Take the 2-minute tour ×
MathOverflow is a question and answer site for professional mathematicians. It's 100% free, no registration required.

$J$ is a symmetric matrix (built from 6j symbols...it's always knot theory in disguise when I ask :-), $D$ a diagonal matrix, and $B=DJ$. $S$ is a diagonal sign matrix (entries all $+1$ or $-1$). $I$ is the identity matrix. From a bit of diagram juggling, I find the determining equations for $B$ are simply:

$B^2=I$

$(BS)^3=I$

Which I then happily solve by brute force (actually some elements of $J$ are known beforehand) but already for a 6*6 matrix this leads to a big mess.
Is there a more "intelligent" method? (I still need to know all elements of $B$...Sidenote: If $S$ contains only one or two $-1$, I already know the closed form for any size of $B$.) Even better, if yes, would it still work if, in a more general version, $S$ is still diagonal but $S^2=I$ no longer holds?

share|improve this question
4  
Solve ... for what? $J$? $D$? $B$? $S$? –  Gerry Myerson Sep 11 '13 at 12:57
1  
@Gerry: If I were the OP, I would be tempted to answer "yes" ;-) –  Johannes Hahn Sep 12 '13 at 0:06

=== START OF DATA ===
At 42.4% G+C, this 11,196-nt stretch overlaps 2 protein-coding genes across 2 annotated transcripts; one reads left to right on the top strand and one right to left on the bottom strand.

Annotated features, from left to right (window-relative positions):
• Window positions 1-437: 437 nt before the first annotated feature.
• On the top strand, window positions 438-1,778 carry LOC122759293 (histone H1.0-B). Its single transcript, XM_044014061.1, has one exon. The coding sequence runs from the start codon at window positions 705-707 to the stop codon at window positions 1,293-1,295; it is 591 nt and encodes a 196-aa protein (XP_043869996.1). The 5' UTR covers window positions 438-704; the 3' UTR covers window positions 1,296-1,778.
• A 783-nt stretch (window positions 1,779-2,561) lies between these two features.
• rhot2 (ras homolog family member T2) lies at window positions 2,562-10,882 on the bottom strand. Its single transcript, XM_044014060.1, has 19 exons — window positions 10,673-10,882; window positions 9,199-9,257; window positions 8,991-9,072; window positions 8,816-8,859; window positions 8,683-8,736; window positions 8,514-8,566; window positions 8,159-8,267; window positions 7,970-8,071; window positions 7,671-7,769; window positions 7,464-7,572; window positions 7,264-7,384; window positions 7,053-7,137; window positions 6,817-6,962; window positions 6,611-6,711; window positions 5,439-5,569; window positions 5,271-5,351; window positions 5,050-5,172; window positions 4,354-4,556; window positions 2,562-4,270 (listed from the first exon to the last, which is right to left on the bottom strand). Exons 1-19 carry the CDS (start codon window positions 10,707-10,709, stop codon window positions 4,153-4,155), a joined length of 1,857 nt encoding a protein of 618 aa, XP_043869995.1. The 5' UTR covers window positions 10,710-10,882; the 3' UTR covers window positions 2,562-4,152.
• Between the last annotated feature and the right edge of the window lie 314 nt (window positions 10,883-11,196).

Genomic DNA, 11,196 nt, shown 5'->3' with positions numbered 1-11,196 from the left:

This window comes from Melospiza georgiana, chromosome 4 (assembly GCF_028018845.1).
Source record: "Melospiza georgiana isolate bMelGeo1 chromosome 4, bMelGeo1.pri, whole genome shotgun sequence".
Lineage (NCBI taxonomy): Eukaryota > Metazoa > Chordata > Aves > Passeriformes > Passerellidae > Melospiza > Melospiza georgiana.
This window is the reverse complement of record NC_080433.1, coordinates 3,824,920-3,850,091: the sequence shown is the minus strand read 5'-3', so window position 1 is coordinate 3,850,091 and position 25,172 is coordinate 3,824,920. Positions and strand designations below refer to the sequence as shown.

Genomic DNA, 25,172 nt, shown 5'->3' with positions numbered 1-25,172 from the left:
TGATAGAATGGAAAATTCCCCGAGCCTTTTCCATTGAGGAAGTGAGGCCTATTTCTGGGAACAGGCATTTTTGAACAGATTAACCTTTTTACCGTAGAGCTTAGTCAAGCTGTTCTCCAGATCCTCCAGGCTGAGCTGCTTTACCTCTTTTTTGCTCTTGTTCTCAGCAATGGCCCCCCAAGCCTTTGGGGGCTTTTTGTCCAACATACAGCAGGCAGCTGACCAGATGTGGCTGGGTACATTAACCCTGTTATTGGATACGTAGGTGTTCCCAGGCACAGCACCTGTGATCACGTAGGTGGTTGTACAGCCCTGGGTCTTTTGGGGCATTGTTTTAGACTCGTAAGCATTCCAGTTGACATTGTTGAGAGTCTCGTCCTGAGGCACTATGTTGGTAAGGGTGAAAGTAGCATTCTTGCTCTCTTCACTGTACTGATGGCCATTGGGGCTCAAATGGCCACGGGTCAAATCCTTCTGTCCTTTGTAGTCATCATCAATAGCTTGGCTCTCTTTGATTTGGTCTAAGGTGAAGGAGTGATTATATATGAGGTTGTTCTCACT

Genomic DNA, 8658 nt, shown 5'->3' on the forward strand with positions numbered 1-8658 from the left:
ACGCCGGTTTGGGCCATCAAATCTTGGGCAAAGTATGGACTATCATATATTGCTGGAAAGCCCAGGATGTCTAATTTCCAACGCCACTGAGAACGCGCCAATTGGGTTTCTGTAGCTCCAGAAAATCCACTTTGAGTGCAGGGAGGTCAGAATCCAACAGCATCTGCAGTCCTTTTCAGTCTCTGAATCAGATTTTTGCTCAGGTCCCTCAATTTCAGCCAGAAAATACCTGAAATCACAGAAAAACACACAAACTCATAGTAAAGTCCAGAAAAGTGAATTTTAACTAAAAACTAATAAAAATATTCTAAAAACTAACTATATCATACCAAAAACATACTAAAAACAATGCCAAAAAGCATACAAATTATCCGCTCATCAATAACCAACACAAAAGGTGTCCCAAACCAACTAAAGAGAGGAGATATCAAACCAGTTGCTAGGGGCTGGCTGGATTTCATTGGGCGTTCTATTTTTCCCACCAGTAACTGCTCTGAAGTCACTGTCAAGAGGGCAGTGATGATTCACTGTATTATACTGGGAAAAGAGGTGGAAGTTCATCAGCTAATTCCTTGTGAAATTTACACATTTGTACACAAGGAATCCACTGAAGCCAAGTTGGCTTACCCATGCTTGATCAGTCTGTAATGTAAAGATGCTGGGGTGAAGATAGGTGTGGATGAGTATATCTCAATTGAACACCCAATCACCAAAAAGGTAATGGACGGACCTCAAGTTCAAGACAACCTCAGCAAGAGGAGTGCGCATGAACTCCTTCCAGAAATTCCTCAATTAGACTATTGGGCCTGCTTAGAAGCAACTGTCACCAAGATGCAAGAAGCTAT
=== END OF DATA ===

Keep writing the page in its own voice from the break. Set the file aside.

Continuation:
@Gerry - your question is very justified in the general case, where no variables are known at all (and where I express B in terms of S elements - that's the best I can do). J and D are mostly irrelevant to this question (except they restrict the form of B somewhat). In this special case, I usually solve for B for any sign combination of S. –  Hauke Reddmann Sep 12 '13 at 14:32
    
@anyone who stumbles over this: It seems (I experimented with MATHEMATICA's NSOLVE command) that if S and D are given, B is uniquely (apart from signs and complex conjugates) defined. Of course I can't prove it. –  Hauke Reddmann Sep 18 '13 at 16:27

1 Answer 1

Assuming $S^2=I$, your other two relations give you a presentation for the symmetric group of degree 3. So you want to find linear representations of this group (satisfying the extra condition $B=DJ$). In particular, note that $B$ and $S$ have the same eigenvalues. Also, note that the number of -1's in $S$ gives you a constraint on the irreducible subconstituents of your representation.

share|improve this answer
    
You mean "of degree 3". The order of $S_3$ is 6, not 3. –  Johannes Hahn Sep 12 '13 at 0:07
    
indeed. I fixed the typo, thanks. –  Dima Pasechnik Sep 12 '13 at 1:34

Your Answer

 
discard

By posting your answer, you agree to the privacy policy and terms of service.

Not the answer you're looking for? Browse other questions tagged or ask your own question.